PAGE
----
THE STORY of how Venus and Serena Williams' father fought off drug dealers so that he could train his daughters on decrepit, drug-infested tennis courts in Compton, Calif., is almost legendary.

But what do we really know about Richard Williams, the man? At 72, he's a controversial figure in the world of tennis. Now he has a new book, Black and White: The Way I See It, that shares his life story as well as tips on raising successful children.

But don't buy it thinking it's a tell-all.

It's far from it.

For starters, the book, out today from Atria Books, doesn't even hint at Williams' eyebrow-raising marriage to his current wife, LaKeisha Williams, who, at 34, is just a year older than Venus. Nor does it mention the couple's baby, 1-year-old Dylan Williams. (Williams divorced Oracene Price, Venus' and Serena's mother, in 2002.)

I also was disappointed that Black and White didn't take me step-by-step through the process that created two of the greatest woman tennis players ever. Williams, always the entrepreneur, told me that he is saving that for his next book.

What he has done, though, with the help of writer Bart Davis, is cobble together something that's part memoir, part how-to guide on raising kids.

"I hope that people will look at it and feel that anything they would like to achieve or accomplish, they can do so, and there's nothing that cannot be done if you give it your best effort all the time," Williams told me during a telephone interview earlier this month.

Up from poverty

The reason he comes off like a motivational speaker is that Williams' life is really a rags to riches story.

Born in Louisiana in 1942, he is the son of a field hand and a father he never got to know. Williams grew up in a three-room shack, and by age 8 was a thief.

When I couldn't get the white man's respect, I dishonored him by stealing from him. I had no sense of guilt or remorse. I was the injured party.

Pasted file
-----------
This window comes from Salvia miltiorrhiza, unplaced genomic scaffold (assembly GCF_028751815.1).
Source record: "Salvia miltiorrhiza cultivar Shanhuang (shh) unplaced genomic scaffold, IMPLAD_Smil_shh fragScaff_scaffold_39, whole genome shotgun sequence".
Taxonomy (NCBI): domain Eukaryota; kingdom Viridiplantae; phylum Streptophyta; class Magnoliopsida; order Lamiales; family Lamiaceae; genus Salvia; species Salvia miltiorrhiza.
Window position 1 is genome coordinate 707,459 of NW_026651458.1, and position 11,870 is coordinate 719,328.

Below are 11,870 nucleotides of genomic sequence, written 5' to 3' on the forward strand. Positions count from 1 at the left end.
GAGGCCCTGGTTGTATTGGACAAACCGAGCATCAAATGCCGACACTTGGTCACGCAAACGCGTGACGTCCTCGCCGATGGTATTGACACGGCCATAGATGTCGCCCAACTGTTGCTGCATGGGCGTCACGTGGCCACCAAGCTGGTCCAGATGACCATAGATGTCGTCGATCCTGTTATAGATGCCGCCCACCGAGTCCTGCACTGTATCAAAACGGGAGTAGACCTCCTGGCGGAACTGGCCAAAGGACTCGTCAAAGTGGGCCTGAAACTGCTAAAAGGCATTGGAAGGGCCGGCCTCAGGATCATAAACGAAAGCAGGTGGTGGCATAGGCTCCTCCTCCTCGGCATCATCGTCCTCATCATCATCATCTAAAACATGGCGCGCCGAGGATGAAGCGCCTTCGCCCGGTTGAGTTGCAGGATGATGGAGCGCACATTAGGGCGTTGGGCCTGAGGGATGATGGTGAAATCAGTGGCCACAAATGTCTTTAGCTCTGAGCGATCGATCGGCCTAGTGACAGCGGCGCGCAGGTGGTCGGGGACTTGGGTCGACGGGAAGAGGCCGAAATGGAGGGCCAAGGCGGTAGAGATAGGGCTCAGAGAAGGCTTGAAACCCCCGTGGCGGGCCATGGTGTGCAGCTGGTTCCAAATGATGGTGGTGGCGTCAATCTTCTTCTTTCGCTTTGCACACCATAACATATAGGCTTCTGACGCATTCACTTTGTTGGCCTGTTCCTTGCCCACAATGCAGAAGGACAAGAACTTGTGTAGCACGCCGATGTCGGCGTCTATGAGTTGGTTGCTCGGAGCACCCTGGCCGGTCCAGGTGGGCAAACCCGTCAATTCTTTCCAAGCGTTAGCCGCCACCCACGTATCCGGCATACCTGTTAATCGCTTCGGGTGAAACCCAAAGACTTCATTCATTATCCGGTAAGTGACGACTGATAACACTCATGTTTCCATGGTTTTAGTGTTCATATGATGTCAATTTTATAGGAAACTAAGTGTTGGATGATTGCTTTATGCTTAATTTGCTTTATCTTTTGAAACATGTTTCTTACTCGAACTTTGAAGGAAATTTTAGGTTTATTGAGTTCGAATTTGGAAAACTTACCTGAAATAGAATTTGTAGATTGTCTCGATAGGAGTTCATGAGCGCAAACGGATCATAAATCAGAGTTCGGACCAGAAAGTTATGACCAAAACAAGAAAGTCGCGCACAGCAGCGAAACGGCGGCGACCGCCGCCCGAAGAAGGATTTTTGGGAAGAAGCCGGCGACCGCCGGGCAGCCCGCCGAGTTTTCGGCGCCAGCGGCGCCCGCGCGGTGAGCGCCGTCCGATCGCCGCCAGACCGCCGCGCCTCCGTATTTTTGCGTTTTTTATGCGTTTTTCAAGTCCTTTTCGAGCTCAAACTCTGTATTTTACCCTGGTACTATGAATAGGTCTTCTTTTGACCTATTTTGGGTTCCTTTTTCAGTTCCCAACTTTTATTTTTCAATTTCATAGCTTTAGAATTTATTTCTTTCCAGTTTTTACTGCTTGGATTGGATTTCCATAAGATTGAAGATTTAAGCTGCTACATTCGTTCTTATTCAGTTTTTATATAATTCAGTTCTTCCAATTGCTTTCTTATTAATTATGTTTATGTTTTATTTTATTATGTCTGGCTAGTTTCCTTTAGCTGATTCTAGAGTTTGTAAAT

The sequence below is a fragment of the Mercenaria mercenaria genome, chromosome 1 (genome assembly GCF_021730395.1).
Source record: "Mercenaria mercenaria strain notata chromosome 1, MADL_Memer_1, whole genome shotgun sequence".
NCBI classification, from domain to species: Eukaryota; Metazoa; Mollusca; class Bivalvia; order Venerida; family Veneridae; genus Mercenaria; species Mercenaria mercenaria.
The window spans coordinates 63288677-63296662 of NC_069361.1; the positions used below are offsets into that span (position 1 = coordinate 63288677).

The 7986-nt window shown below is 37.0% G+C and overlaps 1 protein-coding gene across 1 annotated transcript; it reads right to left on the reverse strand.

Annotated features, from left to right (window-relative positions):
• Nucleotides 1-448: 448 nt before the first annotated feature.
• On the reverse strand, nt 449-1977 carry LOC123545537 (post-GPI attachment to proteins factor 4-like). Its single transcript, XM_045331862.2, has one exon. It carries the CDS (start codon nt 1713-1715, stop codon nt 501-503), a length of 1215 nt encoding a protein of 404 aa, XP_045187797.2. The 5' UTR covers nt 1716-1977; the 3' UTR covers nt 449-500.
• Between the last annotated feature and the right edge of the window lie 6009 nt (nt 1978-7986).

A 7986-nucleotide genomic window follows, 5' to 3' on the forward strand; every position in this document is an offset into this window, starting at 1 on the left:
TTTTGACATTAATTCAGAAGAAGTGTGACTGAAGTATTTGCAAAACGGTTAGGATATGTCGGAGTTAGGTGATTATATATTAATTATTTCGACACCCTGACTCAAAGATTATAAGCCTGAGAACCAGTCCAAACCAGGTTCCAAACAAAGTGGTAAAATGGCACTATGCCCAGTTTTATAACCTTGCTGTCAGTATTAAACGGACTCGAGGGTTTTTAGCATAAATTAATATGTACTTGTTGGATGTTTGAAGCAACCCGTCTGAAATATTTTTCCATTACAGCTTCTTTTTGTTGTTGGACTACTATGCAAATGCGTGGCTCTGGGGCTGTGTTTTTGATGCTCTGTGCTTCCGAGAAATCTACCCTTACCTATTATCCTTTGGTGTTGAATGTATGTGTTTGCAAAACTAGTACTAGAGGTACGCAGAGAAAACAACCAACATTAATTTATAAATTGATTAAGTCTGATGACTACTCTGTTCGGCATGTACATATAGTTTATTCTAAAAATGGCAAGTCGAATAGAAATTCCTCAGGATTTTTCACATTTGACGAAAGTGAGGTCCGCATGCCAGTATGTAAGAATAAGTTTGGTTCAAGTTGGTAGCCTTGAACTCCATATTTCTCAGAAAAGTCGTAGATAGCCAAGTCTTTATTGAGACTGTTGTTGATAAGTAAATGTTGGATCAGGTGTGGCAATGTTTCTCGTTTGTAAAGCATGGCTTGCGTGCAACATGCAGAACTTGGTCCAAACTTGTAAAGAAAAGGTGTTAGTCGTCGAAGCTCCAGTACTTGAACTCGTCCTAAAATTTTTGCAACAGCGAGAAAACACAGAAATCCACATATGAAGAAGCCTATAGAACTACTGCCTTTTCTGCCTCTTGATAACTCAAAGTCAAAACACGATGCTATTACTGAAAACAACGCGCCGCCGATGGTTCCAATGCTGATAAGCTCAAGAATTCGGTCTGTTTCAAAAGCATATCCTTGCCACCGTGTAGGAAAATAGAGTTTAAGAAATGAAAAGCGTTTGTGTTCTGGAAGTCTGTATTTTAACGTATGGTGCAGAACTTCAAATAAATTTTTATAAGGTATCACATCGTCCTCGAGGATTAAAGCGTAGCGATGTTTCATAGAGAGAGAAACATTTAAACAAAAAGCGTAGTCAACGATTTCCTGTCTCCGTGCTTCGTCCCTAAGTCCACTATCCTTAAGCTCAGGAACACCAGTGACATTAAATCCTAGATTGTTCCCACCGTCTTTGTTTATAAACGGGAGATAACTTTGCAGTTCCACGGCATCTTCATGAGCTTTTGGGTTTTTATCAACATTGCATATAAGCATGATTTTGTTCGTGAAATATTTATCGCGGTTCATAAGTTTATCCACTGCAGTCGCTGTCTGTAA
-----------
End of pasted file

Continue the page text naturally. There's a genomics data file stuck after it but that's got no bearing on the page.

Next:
After an incident in which he infiltrated the local Ku Klux Klan while disguised in a stolen Klan uniform, Williams decided it was time to leave Louisiana. In 1960, he hitched a ride on a freight train to Chicago, where he made a life for himself before becoming disenchanted by the impoverished conditions of the city's black populace.

By the mid-'60s, Williams was living in Los Angeles and working at odd jobs. He started a cleaning company, the White Glove Maintenance Corp., which he sold a decade later at a "handsome profit." Adamant about not working for anyone else, he started a cement business and later a successful security firm.

There's no mention in the book of a first wife or the five children he reportedly fathered with her. But he writes about meeting Price, a single mother of three daughters, at a bus stop in 1978.

It wasn't much later when he was watching TV and heard an announcer talking about a Romanian tennis player who had won $40,000 in a tournament.

Without hesitation, I said to myself, 'I'm going to have two kids and put them in tennis.'

So, what if he'd never so much as picked up a racket? He was going to raise champion tennis players.

Before either Venus or Serena were born, he wrote a 75-page training plan for himself, his future daughters and his wife. Once he finally had his future champs - Venus was born in 1980 and her sister the following year - Williams moved them to the mean streets of Compton.

I'd always felt that the ghetto makes you tough and strong - unless it doesn't do anything for you at all but get you killed. I needed to have my girls around kids where I was trying to take them. They had to learn to be rough, tough and strong.

That was the plan, but Williams quickly regretted choosing it. When he tried to clean up the decrepit neighborhood tennis courts so that he could teach his daughters the game, drug dealers savagely beat him. But he kept coming back.

I got some whiplash reading Williams' book.

He generalizes about how he coached his daughters, concentrating instead on his philosophy of child-rearing and his own life.

Williams spares nothing, though, when it comes to the infamous 2001 Tennis Master Series in Indian Wells, Calif., during which his daughters were booed and called the N-word after Venus pulled out of a match with her sister because of a knee injury. 

The crowd booed Serena as she got ready to play Kim Clijsters for the championship. People applauded her double faults and unenforced errors. Blacks have long been accustomed to being belittled, criticized, and treated like second-class citizens. Here was proof that race still played a role in sports as Serena experienced firsthand the results of hate.

Williams vowed that he would never go back to that tournament again.

Raising confident women

While we chatted, I asked him what kind of advice he gives his daughters about their lives now, and about their relationships with men. Both women are single and dating.

Last week, Serena was spotted in Paris hanging out with Kim Kardashian. Venus recently withdrew from a match in Spain, citing a foot injury.

"I think there comes a time when you stop giving advice," Williams said. "Everything I can teach them, I've taught them already.

"One of the greatest things I could have taught my daughters was to love themselves, and they really, really do. I think everything is going to be OK with them."